Unlike in the criminal context, there’s no federal constitutional right to counsel in civil cases. Civil cases can involve a range of critical issues, including housing, public benefits, child custody and domestic violence. And while some civil litigants may be entitled to counsel in certain jurisdictions, in most of these cases, people who cannot afford a lawyer will be forced to go it alone. Doing so may mean that they fail to make it through the process, have their case dismissed or lose what otherwise would have been a winning case.
Ted Bundy, a man convicted of murdering 3 women, and suspected of murdering 30 more, chose to represent himself on and off during two separate murder trials in Florida. Bundy appeared pro se at several hearings at the beginning of his 1979 murder trial, which was the first nationally televised trial in U.S. history. Many people believed Bundy’s insistence on taking the reins of his defense as a pro se litigant on many occasions to be hubris, as he believed he was more intelligent than investigators, prosecutors, and even defense attorneys on the case.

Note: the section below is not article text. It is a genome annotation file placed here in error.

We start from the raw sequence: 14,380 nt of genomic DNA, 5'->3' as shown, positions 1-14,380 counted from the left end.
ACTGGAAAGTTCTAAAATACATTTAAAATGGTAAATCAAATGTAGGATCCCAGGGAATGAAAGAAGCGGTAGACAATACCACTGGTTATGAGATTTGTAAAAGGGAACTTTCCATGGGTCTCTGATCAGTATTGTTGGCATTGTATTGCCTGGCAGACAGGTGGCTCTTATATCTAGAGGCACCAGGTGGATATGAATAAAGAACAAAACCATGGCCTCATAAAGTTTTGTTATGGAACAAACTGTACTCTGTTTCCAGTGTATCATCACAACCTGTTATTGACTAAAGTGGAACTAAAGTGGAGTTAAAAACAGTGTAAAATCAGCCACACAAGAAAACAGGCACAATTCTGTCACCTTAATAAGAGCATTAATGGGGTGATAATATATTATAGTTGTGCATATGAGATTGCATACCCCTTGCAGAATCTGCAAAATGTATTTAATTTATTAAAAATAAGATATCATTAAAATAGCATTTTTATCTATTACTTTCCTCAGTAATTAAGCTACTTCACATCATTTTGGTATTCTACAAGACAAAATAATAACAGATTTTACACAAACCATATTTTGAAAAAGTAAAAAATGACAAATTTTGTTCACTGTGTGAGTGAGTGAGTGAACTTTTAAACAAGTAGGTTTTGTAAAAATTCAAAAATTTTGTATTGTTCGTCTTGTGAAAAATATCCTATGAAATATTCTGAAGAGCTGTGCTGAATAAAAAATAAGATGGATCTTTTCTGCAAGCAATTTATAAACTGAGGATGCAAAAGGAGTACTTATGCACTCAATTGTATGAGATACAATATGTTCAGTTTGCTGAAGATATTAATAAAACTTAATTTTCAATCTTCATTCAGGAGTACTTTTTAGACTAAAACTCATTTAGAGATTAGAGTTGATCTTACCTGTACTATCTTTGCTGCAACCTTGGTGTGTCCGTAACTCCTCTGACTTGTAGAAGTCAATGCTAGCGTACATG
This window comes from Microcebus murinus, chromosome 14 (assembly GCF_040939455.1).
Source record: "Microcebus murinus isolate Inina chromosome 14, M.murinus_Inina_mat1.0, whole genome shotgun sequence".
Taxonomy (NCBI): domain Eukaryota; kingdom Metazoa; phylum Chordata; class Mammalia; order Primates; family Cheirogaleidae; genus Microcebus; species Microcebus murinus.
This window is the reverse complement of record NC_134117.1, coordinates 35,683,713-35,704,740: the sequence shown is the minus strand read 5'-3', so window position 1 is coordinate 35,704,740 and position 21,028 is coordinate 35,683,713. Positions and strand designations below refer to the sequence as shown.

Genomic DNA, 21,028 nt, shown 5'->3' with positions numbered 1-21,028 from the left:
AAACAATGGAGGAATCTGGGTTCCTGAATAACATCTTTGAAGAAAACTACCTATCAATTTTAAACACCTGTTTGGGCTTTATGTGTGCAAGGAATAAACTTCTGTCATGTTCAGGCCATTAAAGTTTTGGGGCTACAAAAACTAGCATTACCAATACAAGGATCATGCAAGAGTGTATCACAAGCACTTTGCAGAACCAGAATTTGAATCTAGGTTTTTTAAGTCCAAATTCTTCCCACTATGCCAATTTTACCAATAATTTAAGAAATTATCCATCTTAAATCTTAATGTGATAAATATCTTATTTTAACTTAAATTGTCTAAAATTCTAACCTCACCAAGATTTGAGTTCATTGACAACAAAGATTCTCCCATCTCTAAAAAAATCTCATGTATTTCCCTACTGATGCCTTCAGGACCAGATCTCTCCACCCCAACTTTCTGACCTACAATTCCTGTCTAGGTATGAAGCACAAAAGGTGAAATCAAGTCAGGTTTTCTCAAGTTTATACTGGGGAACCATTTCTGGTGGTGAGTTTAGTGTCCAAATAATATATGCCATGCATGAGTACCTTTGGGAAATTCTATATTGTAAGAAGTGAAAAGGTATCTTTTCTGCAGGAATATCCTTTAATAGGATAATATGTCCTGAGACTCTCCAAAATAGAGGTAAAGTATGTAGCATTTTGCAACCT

As a general rule, the judges surveyed stated that a pro se litigant must comply with the rules and orders of the court, [and] enjoy no greater rights than those who employ counsel. Although pro se pleadings are viewed with tolerance a pro se litigant, having chosen to represent himself, is held to the same standard of conduct and compliance with court rules, procedures, and orders as are members of the bar. A party’s pro se status does not require us or the trial court to assume he must be led by the hand through every step of the proceeding he initiated.
Filing of complaints, appearance, issuance of summonses, and procedures for collection, garnishments, citations, attachments, and the like, require the parties to pay fees and/or other "court cost". The Judge will generally order the party who loses to pay the "court costs". The defendant may have to pay plaintiff interest on the unpaid judgment at the statutory rate.